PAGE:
Two weeks ago, San Francisco took a major step forward for immigrant rights by offering Municipal Identification Cards, regardless of immigration status. This is the story of what one person- a native English speaker with internet access and a salaried job near City Hall that allows me to run personal errands during business hours and a knack for wading through red tape out of stubbornness, went through to get a card. It was no easy task, which may explain why I am only the 79th person to receive a card after four days of operations. Using conservative estimates, 3 out of every 4 appointments are being denied- and many more are being denied appointments.
The only outreach the city has done for the program has been by creating an English-only website which includes information on how to apply, which is not only unclear but was repeatedly contradicted by city staff I spoke with. The City’s website explains that ‘same day appointments are not available’ and you can make an appointment at the County Clerk’s Office between 8:00 AM – 4:00 PM.
After being directed towards the Northwest corner of City Hall, I followed the handwritten sign stating ‘City Ids’ with an arrow incorrectly pointing to the Mayor’s Office of Neighborhood Services and received no help from the woman behind the counter, so I backed up and continued onward to the City Clerk’s Office. I followed the crowd and stood in line with many happy heterosexual couples about embark on their journey of marriage and waited for my turn.
When I made it to the counter, the City Clerk staff tersely explained that they were only making 100 appointments per day, beginning at 8:00 AM and I should show up by 7:00 to make sure I got in line. I was told I could not make a future appointment- same day appointments only. Perplexed, I asked if I could make an appointment using 311 or the email address listed on the website and received a quick ‘no.’
Frustrated, I went back to my office and called 3-1-1. I was quickly transferred to a five minute recorded message from the City Clerk’s Office which offered no mention of Municipal IDs. In a third attempt, I sent an email Friday at noon asking for an appointment the following week with some mid-afternoon times where I could use my lunch break to hop over to City Hall and received no confirmation my email was received.
After another failed attempt at a walk-in on the next business day, Inauguration Day, and again being told that only walk-ins at 8:00 AM would be honored, I was feeling frustrated. While waiting in line, I watched two happy young lovers smiling and remembered the fun days in May 2008 when Mayor Gavin Newsom held marriage ceremonies on the steps of City Hall and press conference after press conference declaring that San Francisco would lead the nation in the fight for equality. This time, things felt different.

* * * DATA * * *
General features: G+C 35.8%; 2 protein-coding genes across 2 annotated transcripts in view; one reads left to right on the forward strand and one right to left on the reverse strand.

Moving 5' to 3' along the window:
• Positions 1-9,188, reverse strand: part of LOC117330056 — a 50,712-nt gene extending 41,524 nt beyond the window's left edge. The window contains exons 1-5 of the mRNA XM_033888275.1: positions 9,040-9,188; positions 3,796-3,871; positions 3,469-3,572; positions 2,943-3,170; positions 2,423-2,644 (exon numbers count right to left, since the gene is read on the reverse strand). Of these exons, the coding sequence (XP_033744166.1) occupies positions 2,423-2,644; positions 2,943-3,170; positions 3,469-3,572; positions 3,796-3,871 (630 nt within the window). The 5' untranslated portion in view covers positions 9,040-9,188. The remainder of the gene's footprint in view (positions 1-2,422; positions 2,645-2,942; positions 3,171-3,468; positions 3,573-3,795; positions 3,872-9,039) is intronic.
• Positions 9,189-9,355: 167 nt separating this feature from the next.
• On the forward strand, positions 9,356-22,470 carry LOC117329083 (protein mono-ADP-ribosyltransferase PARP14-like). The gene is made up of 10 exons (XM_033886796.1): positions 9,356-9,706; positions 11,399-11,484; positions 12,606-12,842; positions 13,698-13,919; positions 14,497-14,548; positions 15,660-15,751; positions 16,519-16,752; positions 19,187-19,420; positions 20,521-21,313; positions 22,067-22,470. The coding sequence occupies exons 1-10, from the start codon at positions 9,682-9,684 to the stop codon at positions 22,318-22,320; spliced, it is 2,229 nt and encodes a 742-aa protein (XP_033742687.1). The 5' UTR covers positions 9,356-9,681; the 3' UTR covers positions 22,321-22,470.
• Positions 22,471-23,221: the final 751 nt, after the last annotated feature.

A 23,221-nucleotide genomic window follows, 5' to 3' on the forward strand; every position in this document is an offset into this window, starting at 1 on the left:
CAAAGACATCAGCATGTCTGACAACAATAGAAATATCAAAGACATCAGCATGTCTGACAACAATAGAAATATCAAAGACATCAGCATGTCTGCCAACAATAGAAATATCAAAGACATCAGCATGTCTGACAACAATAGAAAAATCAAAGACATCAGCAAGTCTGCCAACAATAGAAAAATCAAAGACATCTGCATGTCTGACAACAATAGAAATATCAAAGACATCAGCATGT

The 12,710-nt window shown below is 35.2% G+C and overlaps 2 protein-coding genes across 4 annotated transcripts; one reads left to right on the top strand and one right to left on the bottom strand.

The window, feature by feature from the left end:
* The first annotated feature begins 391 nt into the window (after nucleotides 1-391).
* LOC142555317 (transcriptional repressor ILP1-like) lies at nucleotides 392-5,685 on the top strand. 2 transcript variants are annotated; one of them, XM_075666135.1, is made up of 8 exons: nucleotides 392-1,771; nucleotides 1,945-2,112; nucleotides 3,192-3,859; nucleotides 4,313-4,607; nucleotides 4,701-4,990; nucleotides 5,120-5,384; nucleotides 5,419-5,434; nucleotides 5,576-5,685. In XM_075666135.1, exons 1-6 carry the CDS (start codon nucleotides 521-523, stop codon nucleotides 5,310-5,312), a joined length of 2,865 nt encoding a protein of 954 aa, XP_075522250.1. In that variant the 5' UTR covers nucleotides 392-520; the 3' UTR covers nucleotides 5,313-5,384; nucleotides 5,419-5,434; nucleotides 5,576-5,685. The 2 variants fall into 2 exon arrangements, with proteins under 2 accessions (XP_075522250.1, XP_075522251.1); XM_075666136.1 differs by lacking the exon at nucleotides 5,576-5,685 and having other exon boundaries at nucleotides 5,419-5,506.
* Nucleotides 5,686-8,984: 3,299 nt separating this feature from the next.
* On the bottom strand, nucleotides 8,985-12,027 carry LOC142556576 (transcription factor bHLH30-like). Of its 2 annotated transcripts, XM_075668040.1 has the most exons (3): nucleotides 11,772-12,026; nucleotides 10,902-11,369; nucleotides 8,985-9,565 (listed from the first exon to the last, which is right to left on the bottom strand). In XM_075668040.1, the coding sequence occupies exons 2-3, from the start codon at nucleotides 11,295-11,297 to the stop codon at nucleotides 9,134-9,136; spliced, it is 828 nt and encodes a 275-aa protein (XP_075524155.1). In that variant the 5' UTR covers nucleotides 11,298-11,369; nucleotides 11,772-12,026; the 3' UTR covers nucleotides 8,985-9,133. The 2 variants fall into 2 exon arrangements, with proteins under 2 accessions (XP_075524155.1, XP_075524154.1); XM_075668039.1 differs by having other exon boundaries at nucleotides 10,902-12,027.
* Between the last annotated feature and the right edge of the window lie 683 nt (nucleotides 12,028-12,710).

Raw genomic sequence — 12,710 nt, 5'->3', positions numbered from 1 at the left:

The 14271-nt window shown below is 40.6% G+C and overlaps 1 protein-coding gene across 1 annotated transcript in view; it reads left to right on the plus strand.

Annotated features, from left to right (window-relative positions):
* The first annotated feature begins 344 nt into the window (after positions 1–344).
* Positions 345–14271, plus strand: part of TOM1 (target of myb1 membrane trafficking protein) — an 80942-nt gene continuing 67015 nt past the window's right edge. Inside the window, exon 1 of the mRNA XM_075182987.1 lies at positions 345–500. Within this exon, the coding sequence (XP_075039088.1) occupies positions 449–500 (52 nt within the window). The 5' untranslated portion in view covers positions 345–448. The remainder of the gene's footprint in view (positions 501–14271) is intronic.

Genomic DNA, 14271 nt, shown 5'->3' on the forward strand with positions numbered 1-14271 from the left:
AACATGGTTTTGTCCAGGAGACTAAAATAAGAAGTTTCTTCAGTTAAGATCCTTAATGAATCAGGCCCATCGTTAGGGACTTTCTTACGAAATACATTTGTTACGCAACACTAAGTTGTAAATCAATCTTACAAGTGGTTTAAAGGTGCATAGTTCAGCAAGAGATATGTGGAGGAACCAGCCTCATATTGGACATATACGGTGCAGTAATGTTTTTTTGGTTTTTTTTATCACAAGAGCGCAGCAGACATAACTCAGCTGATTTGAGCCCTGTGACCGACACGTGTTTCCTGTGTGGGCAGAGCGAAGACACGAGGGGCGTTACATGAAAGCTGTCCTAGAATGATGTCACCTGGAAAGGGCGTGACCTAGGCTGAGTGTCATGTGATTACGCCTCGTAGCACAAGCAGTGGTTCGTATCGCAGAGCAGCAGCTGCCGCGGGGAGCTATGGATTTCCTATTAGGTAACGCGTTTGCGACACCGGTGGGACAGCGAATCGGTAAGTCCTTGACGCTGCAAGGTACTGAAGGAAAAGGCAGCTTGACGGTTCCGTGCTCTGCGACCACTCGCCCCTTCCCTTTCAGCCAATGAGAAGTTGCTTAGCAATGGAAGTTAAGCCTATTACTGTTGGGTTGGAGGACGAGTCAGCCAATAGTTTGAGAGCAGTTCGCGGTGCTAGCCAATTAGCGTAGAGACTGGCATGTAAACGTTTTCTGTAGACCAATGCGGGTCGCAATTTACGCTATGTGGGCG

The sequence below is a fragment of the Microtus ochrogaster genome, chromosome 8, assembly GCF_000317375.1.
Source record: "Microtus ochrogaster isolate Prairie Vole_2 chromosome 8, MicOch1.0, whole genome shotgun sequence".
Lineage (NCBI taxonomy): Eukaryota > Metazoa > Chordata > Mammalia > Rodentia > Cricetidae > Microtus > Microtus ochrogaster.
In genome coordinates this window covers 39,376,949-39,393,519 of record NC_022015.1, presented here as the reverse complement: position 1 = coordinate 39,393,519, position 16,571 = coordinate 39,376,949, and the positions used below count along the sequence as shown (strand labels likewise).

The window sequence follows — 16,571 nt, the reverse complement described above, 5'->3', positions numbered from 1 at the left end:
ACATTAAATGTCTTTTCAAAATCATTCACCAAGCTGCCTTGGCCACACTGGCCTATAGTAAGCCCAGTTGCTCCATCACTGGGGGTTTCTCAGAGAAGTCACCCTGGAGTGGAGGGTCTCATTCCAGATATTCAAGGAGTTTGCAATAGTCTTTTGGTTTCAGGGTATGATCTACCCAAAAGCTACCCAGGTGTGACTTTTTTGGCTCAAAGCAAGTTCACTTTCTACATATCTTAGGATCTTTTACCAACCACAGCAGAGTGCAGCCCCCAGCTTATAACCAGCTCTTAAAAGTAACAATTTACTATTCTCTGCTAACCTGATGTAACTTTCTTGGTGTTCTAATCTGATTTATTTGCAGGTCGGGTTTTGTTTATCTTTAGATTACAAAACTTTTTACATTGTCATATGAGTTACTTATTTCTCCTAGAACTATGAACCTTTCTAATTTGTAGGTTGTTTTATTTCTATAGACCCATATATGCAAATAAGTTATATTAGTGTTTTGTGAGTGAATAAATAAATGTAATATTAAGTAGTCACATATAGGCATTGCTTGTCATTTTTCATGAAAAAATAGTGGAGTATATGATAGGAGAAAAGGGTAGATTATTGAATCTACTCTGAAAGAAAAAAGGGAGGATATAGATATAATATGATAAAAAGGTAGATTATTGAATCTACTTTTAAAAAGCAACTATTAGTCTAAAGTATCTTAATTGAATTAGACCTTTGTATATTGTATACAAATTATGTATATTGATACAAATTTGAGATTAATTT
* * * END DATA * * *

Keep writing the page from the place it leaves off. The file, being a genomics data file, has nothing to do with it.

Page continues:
Mayor Newsom, who had once supported the program, had declared in 2007, “We are a sanctuary city, make no mistake about it.” Unfortunately, he couldn’t clear his calendar to attend the press conference announcing the Municipal IDs the week earlier. But the mayor’s lack of public support for the program isn’t all that is lacking- there is no official Seal of San Francisco on the application or in the municipal ID office and nowhere do the documents refer to the mayor, as is customary for official city documents. It feels like mayor and the city itself is trying to disassociate itself from this important program and, in turn, attempting to make this bold stance for equality into an embarrassing secret.
In fact, the actual location where ID’s are processed and distributed are deep in the bowels of City Hall’s basement. There is no signage directing you to the room as you wander by closets full of janitorial supplies and computer servers. The confirmation email I finally received with less than 24 hours notice before my appointment neglected to mention the location of my appointment. I waited in line at the County Clerk’s Office for the third time, only to be redirected to the unmarked room in the basement, where I was eyed suspiciously as I entered.
I began to fill out the application which confusingly asks for a “Signature of Parent/Legal Guardian” but not an applicant signature. I, like many San Franciscans use paperless billing for environmental reasons, so I handed over a print-out of my recent Comcast payment receipt only to discover it did not include my address. My fear had come true- I had struggled for hours to get this appointment and now I didn’t have the correct paperwork. I begged successfully for the staff to allow for some leniency in my appointment time while I rode my bike faster than any messenger to and from my office back to the basement of City Hall. I made it back huffing, puffing, and sweaty with a recent pay stub in hand- thankfully, since I am allowed to work in this country, I was able to provide my employer with accurate information without fear of arrest and deportation.
Finally, after hours of sorting through conflicting information from city staff, battling red tape, standing in lines, and wandering through City Hall’s basement corridors, I became a Municipal Card Holder. With my perseverance, language and internet skills and employer’s flexibility, I was able to accomplish what at least 300 other applicants were unable to do. If it was this difficult with all the resources I had at hand, this system is clearly not working for those who need it the most. I’m extremely proud to live in a city where we can offer this protection for people without immigration papers, but until Mayor Newsom provides leadership to fix this broken process, regardless of his fears of impacts on his gubernatorial aspirations, the City of San Francisco has yet to make good on its promise to be not only a sanctuary city for all but ‘the city that knows how.’Filed under: Archive